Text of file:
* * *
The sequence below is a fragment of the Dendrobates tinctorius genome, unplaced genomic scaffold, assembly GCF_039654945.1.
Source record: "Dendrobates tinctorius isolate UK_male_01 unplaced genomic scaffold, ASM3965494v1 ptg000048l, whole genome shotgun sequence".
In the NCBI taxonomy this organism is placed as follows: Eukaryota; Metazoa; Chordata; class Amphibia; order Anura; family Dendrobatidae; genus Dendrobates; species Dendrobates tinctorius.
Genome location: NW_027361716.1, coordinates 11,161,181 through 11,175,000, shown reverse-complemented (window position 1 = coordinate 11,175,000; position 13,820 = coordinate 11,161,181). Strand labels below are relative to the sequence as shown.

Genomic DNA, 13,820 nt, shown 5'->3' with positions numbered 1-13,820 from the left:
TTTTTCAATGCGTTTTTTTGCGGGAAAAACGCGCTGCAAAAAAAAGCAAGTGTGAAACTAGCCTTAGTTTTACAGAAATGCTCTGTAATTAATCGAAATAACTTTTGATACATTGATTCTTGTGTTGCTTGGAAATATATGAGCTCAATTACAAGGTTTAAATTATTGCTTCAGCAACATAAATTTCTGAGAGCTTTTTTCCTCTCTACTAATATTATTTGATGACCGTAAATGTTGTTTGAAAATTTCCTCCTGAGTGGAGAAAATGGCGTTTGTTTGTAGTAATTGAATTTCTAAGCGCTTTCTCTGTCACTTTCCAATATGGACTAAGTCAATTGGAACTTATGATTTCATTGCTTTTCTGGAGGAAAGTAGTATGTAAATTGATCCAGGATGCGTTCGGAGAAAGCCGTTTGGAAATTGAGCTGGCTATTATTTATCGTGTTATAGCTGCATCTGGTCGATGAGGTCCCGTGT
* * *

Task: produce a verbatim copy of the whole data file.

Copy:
The sequence below is a fragment of the Dendrobates tinctorius genome, unplaced genomic scaffold, assembly GCF_039654945.1.
Source record: "Dendrobates tinctorius isolate UK_male_01 unplaced genomic scaffold, ASM3965494v1 ptg000048l, whole genome shotgun sequence".
In the NCBI taxonomy this organism is placed as follows: Eukaryota; Metazoa; Chordata; class Amphibia; order Anura; family Dendrobatidae; genus Dendrobates; species Dendrobates tinctorius.
Genome location: NW_027361716.1, coordinates 11,161,181 through 11,175,000, shown reverse-complemented (window position 1 = coordinate 11,175,000; position 13,820 = coordinate 11,161,181). Strand labels below are relative to the sequence as shown.

Genomic DNA, 13,820 nt, shown 5'->3' with positions numbered 1-13,820 from the left:
TTTTTCAATGCGTTTTTTTGCGGGAAAAACGCGCTGCAAAAAAAAGCAAGTGTGAAACTAGCCTTAGTTTTACAGAAATGCTCTGTAATTAATCGAAATAACTTTTGATACATTGATTCTTGTGTTGCTTGGAAATATATGAGCTCAATTACAAGGTTTAAATTATTGCTTCAGCAACATAAATTTCTGAGAGCTTTTTTCCTCTCTACTAATATTATTTGATGACCGTAAATGTTGTTTGAAAATTTCCTCCTGAGTGGAGAAAATGGCGTTTGTTTGTAGTAATTGAATTTCTAAGCGCTTTCTCTGTCACTTTCCAATATGGACTAAGTCAATTGGAACTTATGATTTCATTGCTTTTCTGGAGGAAAGTAGTATGTAAATTGATCCAGGATGCGTTCGGAGAAAGCCGTTTGGAAATTGAGCTGGCTATTATTTATCGTGTTATAGCTGCATCTGGTCGATGAGGTCCCGTGT